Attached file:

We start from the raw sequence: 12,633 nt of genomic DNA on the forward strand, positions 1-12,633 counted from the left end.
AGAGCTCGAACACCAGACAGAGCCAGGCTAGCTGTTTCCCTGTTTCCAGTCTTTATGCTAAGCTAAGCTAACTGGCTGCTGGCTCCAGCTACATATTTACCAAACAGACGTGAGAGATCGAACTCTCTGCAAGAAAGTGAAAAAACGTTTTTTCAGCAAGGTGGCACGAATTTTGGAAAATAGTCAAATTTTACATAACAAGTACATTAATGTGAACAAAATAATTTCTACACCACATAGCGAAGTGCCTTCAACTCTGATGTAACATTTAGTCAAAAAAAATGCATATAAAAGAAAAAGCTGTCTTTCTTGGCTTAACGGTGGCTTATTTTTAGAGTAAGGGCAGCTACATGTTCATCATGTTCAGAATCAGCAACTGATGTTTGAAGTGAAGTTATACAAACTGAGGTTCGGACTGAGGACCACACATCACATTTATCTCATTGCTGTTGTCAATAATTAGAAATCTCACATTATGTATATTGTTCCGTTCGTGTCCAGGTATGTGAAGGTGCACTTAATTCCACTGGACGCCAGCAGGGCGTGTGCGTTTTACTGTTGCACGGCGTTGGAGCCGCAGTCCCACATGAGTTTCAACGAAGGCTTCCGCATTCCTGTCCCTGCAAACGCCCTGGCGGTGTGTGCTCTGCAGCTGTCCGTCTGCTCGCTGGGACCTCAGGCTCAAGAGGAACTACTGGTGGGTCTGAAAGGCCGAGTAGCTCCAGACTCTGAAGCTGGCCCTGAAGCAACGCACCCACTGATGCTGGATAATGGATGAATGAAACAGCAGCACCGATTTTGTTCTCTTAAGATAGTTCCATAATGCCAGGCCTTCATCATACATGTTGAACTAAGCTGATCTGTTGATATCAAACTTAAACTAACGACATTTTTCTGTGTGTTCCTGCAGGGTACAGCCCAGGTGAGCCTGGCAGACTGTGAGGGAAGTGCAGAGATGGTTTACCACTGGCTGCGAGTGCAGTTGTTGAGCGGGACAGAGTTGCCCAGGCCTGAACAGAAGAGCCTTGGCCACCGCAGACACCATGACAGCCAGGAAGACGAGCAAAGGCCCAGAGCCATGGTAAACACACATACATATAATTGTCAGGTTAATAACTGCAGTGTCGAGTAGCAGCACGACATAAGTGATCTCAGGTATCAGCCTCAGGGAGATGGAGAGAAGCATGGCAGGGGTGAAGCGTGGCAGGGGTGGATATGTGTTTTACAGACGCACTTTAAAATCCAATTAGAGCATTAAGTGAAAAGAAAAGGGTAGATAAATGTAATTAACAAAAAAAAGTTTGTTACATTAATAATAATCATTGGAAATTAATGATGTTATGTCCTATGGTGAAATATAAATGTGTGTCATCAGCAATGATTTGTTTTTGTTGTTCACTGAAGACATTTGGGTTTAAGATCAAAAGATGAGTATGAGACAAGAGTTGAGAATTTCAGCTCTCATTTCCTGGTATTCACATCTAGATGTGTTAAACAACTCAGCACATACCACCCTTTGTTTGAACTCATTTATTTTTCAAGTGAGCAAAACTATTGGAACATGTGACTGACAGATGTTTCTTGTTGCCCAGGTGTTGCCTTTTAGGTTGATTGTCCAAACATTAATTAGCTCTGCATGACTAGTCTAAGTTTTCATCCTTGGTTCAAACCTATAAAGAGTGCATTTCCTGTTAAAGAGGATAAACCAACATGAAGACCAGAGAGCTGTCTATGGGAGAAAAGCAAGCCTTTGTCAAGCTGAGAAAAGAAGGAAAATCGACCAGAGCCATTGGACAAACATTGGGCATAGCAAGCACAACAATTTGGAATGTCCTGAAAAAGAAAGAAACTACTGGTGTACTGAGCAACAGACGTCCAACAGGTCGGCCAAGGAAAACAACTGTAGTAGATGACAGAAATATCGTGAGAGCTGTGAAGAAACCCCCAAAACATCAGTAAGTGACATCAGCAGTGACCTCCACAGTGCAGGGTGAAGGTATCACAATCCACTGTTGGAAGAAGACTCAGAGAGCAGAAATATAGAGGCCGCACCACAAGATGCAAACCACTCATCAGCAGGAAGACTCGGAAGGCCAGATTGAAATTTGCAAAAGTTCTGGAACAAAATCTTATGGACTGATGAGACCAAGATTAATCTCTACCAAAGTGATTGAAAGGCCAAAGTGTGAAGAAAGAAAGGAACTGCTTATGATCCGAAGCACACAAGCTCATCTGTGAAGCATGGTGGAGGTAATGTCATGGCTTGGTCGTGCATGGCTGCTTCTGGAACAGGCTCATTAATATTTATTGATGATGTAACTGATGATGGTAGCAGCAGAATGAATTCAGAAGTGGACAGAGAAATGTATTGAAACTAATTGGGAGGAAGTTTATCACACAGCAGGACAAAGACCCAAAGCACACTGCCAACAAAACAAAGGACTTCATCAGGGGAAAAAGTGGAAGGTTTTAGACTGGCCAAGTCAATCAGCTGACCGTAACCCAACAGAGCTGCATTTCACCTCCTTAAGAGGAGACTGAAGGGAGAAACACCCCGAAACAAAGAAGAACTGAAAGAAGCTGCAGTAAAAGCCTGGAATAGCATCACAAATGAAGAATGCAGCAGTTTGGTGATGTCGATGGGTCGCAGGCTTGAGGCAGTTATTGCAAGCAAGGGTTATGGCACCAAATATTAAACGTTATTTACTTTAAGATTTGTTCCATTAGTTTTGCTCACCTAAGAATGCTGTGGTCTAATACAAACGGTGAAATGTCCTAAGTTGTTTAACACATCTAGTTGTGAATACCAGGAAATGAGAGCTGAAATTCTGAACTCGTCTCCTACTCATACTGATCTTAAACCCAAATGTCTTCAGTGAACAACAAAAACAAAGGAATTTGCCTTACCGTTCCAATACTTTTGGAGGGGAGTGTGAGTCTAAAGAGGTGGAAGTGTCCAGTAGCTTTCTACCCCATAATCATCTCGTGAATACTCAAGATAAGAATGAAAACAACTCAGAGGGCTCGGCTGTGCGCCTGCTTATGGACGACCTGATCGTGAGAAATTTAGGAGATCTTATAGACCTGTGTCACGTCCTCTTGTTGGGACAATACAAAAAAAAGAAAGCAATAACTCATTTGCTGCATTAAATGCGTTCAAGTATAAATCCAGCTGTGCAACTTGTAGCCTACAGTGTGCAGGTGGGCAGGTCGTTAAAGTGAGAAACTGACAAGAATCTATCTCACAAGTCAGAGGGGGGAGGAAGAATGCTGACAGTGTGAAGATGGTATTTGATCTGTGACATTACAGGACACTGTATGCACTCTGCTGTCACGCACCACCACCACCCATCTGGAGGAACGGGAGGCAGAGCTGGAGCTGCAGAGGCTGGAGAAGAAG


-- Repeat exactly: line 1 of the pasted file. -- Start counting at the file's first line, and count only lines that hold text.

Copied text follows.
We start from the raw sequence: 12,633 nt of genomic DNA on the forward strand, positions 1-12,633 counted from the left end.